Although the development of Irish heraldry is rightly attributed to the Normans – strongly influenced by their Scandinavian heritage – there is considerable evidence that a rudimentary form of heraldry existed in Ireland before the arrival of the Normans, possibly due in part to the cultural contribution from earlier Viking settlers. It is certain that the early Irish held certain symbols sacred as a result of pre-Christian religions and ancient mythology. These totems gradually became associated with specific regions, and formed the basis of tribal emblems with deeply personal significance to tribal members. In the context of practical heraldry, which is essentially the means of readily identifying similarly armoured combatants, it should be borne in mind that the majority of medieval Irish soldiers fought with little or no formal armour.
Irish Kern The Irish Kern (lightly armed infantryman) typically wore a linen tunic, carried a targe (small round shield) strapped to the defensive elbow and fought with a short stabbing lance or sword. Chain mail was initially only worn by foreign mercenaries known as Gallowglasses (usually Scottish) who wore a steel plate helmet – normally an open cap rather than a fully enclosed bassinet – and wielded the cliomh mór.
His Sword Sometimes he had a huge two-handed sword which tended to preclude the use of a shield. As a consequence of the medieval Irish predisposition to eschew formal armour, it was common for the heraldic emblems to be displayed on banners at rallying points. However, the conventional form of display on shields is not considered to be a cultural compromise.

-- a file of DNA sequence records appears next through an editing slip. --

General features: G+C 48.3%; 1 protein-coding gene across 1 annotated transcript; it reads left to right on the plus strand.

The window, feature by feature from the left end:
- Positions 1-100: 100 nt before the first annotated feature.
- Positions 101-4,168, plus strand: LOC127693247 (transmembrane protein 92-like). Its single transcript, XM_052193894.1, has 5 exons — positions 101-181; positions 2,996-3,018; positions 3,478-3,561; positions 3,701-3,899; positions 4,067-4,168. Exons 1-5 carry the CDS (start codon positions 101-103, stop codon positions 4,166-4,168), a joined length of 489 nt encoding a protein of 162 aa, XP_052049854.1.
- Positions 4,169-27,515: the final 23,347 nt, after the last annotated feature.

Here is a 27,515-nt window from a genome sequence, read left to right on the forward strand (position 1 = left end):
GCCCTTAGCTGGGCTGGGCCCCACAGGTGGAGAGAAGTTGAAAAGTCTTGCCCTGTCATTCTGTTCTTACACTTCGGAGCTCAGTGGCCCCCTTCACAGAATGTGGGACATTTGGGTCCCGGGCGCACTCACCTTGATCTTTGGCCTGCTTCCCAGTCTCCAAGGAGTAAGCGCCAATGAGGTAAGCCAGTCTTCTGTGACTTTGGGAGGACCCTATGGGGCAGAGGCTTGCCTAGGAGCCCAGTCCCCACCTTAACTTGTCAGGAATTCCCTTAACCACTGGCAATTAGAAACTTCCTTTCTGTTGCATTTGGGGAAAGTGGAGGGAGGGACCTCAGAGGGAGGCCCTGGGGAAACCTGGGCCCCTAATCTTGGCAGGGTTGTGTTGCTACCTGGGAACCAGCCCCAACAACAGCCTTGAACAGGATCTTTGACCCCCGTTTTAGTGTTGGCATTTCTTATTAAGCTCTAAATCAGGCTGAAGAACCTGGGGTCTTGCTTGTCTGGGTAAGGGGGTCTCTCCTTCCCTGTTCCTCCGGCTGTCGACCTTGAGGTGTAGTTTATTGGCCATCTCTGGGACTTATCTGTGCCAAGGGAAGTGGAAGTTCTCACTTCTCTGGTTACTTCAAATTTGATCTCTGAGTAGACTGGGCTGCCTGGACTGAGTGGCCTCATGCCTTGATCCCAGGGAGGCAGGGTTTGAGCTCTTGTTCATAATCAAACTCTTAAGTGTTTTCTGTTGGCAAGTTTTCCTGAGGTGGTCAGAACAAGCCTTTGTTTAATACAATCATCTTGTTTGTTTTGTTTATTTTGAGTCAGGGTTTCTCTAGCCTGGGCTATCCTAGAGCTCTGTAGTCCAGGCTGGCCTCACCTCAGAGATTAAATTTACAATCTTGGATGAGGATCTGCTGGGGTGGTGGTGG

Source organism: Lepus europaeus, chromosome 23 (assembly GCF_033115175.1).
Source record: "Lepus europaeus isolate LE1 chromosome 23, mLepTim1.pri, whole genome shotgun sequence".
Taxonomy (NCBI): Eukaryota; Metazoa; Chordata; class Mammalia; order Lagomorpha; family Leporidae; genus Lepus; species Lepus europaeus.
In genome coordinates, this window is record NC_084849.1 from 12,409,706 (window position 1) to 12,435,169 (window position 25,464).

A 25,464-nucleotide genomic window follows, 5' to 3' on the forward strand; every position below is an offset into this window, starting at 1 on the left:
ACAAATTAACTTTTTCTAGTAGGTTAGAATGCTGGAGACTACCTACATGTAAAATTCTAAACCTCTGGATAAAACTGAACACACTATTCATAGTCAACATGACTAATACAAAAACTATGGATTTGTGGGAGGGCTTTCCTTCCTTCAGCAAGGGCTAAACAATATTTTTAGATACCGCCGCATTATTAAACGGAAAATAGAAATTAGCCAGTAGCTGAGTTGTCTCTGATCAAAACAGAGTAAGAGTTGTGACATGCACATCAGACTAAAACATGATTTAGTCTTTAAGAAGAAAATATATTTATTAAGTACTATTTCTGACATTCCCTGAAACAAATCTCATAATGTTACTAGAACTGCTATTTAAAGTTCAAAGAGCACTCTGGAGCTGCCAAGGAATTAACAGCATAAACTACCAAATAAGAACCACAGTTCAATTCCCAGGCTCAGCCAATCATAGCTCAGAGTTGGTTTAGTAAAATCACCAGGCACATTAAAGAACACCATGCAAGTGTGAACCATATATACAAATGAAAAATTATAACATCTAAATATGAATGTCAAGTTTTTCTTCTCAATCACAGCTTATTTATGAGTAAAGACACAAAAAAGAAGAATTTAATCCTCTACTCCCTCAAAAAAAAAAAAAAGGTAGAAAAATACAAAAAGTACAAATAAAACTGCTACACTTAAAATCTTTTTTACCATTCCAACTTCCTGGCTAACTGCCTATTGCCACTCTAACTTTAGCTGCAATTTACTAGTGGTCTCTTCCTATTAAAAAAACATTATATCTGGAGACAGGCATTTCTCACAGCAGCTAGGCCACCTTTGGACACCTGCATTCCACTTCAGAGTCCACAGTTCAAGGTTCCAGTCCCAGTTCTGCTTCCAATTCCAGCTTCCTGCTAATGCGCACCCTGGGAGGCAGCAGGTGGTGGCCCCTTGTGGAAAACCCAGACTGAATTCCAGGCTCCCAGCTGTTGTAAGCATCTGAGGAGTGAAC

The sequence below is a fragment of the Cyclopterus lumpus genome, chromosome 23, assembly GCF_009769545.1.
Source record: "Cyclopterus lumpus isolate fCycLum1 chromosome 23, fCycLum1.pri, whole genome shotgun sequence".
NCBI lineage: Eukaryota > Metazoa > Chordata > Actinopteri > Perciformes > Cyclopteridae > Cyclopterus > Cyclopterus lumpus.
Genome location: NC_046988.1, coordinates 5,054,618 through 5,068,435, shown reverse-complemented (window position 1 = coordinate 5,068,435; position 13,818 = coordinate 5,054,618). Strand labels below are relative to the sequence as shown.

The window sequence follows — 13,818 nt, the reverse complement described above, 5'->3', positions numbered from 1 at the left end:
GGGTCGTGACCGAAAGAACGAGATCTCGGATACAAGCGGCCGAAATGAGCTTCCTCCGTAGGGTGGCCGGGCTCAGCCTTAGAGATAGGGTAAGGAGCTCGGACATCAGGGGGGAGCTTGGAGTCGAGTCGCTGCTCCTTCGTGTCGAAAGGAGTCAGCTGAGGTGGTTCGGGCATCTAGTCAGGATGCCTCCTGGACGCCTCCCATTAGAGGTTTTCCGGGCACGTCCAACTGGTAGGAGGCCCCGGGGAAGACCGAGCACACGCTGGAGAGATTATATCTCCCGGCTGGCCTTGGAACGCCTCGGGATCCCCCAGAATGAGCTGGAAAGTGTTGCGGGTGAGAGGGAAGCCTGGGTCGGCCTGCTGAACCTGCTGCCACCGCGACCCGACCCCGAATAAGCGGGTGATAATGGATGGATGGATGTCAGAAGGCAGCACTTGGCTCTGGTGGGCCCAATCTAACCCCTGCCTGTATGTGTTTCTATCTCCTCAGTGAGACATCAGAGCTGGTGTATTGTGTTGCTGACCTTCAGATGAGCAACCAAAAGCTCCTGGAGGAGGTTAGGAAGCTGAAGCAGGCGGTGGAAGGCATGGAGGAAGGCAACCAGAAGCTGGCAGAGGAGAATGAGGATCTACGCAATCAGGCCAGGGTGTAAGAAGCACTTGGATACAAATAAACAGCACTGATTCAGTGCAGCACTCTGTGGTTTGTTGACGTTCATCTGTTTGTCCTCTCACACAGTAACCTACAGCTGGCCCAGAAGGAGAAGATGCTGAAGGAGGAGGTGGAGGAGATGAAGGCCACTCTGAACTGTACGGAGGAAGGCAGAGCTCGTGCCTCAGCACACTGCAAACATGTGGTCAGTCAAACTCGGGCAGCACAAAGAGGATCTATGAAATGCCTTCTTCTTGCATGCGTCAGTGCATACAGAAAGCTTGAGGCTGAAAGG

Strictly speaking, coats of arms are granted to individuals and their direct descendants. They are not awarded to unrelated groups of people sharing similar surnames. However, it is becoming increasingly popular for people to display so-called family arms in a variety of domestic situations (heraldic displays in their homes, on their stationery, websites etc.) and there is no real harm in this practice as long as the lawful grantee is tacitly acknowledged. Indeed, some armigerous individuals would not be averse to sharing the use of their arms with unrelated individuals, since it promotes an aspect of family history which is an important part of our heritage.
Coat of Arms A full patent for a coat of arms normally comprises the following elements:
- Arms Elements such as azure on a pile between on the dexter a ship’s wheel and on the sinister a garb or a passion cross gules on a chief gules a lion passant guardant per pale or and argent.
- Crest Something such as a boar’s head erased azure tusked and crined or.
- Motto Wording such as ” UBIQUE” (EVERYWHERE)
- Azure = blue from Arabic lazura
- pile = A wedged shaped figure. Piles normally issue from the chief. or the top
- dexter = right side
- sinister = left side
- garb = a sheaf of corn
- or = gold
- passion cross = a wedged shaped nail without a head.
- gules = red from Arabic gul a red rose
- chief = upper horizontal part
- lion = earliest device known to have appeared on a shield of arms. It was probably associated with royalty.
- lion passant = walking with three paws on the ground, the dexter forepaw raised, the head looking forward and the tail curved over the back.
- guardant = head turned to face the observer
- per pale = ways a shield is divided
- argent = silver usually represented as white
- boars head = the boar is borne by many families.
- erased = torn off and leaving jagged edges (arrache)
- tusked = having different tincture from rest of the body
- crined = different tincture of the hair from rest of the anima